Python Packaging Strategy Discussion - Part 1

(Maintainer of: PyPA: build, cibuildwheel; Scikit-build: scikit-build-core, scikit-build, cmake, ninja, a few others; also pybind11 and it’s examples, bunch of Scikit-HEP stuff, also plumbum, CLI11 (C++), and other stuff, also frequent contributor to nox, also some conda forge and homebrew recipes).

First point: I don’t think the current situation is terrible - I think it’s a great step forward from the past setuptools/distutils monopoly, especially for compiled backends[1]. Making extension modules with setuptools was/is really painful, and requires up to thousands of lines (14K in numpy distutlis, IIRC) to work, and is very hard to maintain. Setuptools/distutils supports extension builds more from necessity and its original use building CPython, not because it was designed to build arbitrary[2] user extensions originally. We are just now starting to see good options for extension building backends built for PEP 517 (scikit-build-core & meson-python are recent additions that wrap two of the most popular existing build tools, cmake and meson). I don’t think finally seeing multiple usable options for build backends is bad!

On unification: I think unifying interfaces and providing small, modular libraries to help in that goal is a fantastic step forward. Certainly, in the compiled space, many/most users will want a build system like CMake or Meson - building a compiled extension from scratch is really hard, and not something I think we want to compete on. Reusing the years of work and thousands of pre-existing library integrations is valuable. I’d love to see more helper libraries though - the public API for wheel would be really useful, for example. packaging and pyproject-metadata are great; I’d like to see a bit more of this sort of thing, it would make building custom backends easier. I’d also love to see more usage unification; config-settings in pip matching build for example (at least for -C and lists, --config-setting vs. --config-settings unification might be too far gone).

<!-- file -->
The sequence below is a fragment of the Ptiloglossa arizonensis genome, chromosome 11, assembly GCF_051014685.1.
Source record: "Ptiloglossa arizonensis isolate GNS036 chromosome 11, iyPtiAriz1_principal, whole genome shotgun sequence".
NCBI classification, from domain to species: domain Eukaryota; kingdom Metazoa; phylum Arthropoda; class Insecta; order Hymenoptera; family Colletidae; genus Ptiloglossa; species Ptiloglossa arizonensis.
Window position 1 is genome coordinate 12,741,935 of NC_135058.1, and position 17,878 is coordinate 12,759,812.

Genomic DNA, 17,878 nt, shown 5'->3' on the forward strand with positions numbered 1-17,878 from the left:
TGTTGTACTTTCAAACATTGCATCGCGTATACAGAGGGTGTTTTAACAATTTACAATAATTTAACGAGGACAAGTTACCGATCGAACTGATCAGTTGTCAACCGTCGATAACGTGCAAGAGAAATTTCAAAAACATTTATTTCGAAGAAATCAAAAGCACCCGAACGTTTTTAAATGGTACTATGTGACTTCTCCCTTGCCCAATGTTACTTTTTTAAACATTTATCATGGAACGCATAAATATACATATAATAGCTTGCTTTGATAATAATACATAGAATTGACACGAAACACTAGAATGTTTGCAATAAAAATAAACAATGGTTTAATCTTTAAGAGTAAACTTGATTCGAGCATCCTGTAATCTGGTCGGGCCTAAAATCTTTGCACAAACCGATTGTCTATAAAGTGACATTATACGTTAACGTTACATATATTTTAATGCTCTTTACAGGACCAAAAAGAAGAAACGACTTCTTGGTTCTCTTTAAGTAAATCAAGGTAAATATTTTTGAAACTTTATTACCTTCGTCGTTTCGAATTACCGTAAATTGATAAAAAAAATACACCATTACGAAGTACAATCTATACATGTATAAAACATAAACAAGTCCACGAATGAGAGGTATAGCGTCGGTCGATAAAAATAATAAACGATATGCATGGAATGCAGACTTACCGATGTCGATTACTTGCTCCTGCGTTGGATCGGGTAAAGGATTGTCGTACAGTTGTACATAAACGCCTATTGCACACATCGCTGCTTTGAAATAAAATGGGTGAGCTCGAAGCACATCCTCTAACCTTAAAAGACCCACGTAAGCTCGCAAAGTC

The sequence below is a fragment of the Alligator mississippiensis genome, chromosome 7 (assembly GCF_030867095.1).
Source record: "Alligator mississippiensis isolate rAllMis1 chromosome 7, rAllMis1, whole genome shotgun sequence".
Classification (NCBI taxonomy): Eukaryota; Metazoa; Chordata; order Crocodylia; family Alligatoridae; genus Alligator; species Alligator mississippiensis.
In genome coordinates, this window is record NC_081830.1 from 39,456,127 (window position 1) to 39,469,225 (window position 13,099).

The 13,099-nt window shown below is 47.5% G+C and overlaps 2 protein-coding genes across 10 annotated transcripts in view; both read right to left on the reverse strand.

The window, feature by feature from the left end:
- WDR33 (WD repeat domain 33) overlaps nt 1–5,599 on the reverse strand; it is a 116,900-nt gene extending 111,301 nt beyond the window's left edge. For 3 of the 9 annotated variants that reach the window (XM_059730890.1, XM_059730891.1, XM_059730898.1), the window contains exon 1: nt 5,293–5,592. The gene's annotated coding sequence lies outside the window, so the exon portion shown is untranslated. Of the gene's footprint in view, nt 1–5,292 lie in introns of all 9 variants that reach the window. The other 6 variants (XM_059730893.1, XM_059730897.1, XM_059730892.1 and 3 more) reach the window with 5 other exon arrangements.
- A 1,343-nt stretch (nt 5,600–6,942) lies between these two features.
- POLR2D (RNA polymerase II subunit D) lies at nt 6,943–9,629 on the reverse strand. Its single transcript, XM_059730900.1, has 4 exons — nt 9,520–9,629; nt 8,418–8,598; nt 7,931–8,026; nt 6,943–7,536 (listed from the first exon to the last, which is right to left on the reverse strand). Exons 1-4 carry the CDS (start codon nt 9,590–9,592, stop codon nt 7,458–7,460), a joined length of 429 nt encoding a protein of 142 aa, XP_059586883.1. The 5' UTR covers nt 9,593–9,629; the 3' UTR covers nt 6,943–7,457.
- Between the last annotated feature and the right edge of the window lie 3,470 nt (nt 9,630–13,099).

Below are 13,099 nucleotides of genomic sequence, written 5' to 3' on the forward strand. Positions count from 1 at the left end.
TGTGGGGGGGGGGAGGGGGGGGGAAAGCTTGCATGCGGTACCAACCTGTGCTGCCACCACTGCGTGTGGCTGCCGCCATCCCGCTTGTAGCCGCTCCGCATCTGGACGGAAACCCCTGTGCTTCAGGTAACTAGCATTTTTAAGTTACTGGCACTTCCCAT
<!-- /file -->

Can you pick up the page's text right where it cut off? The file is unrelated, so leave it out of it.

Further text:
On extensionlib: In my opinion, this must be an “extensions” PEP. I want both meson-python and scikit-build-core to work as PEP 517 builders first, so we have a good idea of everything required to make an “extensions” PEP. I also think we ideally should have a proof of concept (in extensionlib or as a hatch plugin) of the idea. Also for some projects, a native PEP 517 builder will probably remain ideal even after this. If your code is mostly (or in some cases, entirely) a compiled extension/library/app, then it likely would be best to just use the PEP 517 backend provided by your tool of choice. However, if you do have a mixed project, especially one that mixes compiled extensions (Rust compiled with cargo and C++ compiled with cmake or meson, for example), then being able to use these tools per extension would be highly valuable. It also allows the author to take advantage of things like Hatch’s pretty readme plugin or vcs plugins, etc. Source file collection is not unified, so it someone already knowns hatchling, reusing hatching and just adding a compiled extension via the extensions system would be nice. The key issue is handling config-settings - this would probably be the bulk of the PEP; for the toml settings, this is pretty easy, but we’d need a good way to pass through extension settings. You’d not pass in a list of files; you’d get out a list of produced artifacts and maybe a list of consumed files (for SDists). Things like cross-compiles are handled by the extension backend; it’s no different than cross-compiling as it is today. Another important thing to handle is get_requires_for_build_*, which is very important for compiled extension building, as they often have command-line app requirements that optionally can be pulled from PyPI.